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High blood pressure is, unfortunately, not uncommon during pregnancy. You do not have to have a family history of hypertension to have an elevated blood pressure when you are expecting a baby. When your blood pressure is slightly elevated, and stays constant throughout your pregnancy, this does not have to be a cause for concern but it is certainly something to be monitored. A steady rise in your blood pressure after the 28th week of pregnancy may indicate preeclampsia, a serious complication of pregnancy. Thankfully, there are some things you can do at home to fight hypertension in pregnancy.

To prevent an elevated blood pressure, steering clear from stimulants like coffee, coca cola, and highly spiced foods is recommended. Exercising regularly also helps you stay healthy and is said to prevent gestational hypertension. Meditation and prenatal yoga work well for some women. And herbalists or naturopaths often advise their patients to use nettle leaf tea regularly. When you already have gestational or chronic hypertension, garlic, onions, and parsley can be useful in stabilizing the blood pressure. Raw garlic is the most effective, but it is also possible to buy garlic tablets online or from health foods stores. Cucumbers are a food that can also help lower your blood pressure let's hope you crave them in pregnancy, because experts on natural treatments say that one whole cucumber is recommended for optimal effect!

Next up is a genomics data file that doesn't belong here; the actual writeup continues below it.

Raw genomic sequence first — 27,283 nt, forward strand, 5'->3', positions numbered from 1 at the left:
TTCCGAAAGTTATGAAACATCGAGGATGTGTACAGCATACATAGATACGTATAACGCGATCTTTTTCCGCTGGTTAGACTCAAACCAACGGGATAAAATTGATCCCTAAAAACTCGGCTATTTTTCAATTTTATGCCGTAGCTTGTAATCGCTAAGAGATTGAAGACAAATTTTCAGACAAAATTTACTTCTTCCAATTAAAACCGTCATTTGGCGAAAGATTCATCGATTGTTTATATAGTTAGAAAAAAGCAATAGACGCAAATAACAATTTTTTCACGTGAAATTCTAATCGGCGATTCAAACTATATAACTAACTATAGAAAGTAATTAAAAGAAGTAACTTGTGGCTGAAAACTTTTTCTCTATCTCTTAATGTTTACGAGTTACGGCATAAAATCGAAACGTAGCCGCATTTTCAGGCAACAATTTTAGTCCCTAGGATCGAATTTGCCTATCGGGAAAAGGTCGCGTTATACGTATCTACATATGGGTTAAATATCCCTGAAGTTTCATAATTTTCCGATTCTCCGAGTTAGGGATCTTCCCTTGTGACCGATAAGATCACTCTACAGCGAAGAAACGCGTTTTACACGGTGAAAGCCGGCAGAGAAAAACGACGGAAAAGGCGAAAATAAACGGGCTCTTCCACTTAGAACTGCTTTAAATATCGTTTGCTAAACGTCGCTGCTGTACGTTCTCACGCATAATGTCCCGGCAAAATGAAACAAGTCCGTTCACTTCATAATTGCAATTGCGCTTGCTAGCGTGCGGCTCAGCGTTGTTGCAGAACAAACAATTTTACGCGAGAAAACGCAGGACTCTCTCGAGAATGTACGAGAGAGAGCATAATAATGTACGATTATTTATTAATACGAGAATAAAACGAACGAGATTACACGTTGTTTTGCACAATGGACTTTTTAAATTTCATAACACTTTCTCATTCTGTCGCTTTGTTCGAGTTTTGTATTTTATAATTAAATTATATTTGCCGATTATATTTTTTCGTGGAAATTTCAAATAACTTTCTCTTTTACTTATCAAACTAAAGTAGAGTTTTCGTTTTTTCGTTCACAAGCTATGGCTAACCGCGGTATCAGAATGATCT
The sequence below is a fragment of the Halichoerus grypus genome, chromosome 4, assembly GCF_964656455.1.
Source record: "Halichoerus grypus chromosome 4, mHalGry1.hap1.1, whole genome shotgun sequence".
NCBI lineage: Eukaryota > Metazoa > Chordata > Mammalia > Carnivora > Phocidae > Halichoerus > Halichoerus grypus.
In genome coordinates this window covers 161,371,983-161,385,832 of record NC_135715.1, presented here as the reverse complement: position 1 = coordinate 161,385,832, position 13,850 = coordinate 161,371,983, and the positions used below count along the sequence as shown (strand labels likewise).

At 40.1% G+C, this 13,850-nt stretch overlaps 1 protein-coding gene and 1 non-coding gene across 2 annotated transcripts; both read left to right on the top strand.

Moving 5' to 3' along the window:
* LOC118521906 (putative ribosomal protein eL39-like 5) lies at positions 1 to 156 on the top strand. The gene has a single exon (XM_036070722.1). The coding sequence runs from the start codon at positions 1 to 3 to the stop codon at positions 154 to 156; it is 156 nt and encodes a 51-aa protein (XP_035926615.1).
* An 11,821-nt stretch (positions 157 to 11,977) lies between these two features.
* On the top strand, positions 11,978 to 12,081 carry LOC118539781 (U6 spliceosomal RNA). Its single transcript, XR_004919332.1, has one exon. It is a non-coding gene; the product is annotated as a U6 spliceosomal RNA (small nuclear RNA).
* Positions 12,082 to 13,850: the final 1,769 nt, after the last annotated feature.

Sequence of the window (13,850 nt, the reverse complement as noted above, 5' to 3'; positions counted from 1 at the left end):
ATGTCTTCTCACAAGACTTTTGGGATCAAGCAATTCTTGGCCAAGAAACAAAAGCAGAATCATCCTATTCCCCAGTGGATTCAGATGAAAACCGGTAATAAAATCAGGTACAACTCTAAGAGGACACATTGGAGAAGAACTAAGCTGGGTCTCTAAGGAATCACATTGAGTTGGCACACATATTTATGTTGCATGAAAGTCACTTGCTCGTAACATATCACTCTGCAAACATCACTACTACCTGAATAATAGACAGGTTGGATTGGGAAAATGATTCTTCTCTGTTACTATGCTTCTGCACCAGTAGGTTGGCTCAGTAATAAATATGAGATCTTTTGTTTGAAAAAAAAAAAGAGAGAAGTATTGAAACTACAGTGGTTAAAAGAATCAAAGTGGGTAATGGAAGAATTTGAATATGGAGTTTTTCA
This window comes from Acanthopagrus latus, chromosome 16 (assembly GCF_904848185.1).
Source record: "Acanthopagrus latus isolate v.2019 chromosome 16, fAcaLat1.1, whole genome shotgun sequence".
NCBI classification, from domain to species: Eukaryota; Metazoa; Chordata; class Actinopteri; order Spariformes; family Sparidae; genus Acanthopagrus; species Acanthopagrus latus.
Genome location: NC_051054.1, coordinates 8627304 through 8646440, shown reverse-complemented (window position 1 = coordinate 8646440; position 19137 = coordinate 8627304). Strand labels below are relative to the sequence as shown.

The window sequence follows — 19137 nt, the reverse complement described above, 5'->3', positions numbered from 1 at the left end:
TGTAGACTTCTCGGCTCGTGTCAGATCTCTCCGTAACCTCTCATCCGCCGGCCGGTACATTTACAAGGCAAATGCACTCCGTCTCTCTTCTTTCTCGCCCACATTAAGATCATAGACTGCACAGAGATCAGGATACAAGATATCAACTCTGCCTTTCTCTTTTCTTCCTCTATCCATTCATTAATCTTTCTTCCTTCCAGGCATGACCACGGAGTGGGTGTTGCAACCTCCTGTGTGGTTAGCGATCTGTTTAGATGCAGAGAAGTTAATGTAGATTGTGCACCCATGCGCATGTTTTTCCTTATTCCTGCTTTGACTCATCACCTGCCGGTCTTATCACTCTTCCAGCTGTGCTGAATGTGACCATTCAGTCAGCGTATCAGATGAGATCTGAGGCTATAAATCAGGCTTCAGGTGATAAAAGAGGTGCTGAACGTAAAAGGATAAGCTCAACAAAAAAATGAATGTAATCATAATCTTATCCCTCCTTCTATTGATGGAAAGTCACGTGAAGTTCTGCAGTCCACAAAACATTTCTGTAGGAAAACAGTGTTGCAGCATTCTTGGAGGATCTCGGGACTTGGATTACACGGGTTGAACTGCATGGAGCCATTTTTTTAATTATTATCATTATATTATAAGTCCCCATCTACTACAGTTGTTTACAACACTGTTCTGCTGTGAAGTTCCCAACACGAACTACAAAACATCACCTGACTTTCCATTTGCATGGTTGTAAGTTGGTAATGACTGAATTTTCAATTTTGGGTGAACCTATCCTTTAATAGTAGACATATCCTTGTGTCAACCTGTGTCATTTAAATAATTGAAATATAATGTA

Passionflower tincture (that means, an alcohol-based infusion) can be taken under the tongue to reduce the blood pressure of pregnant women. If you are uncomfortable using any type of alcohol while you are expecting, but still want to benefit from passionflower, some midwives also advise taking capsules. Like with garlic tablets, these can be obtained commercially, most easily on the internet. Whatever you do at home, hypertension in pregnancy should be taken seriously, and you should see your healthcare provider regularly. For more information about preeclampsia (of which high blood pressure is a symptom), see preeclampsia treatment and prevention.

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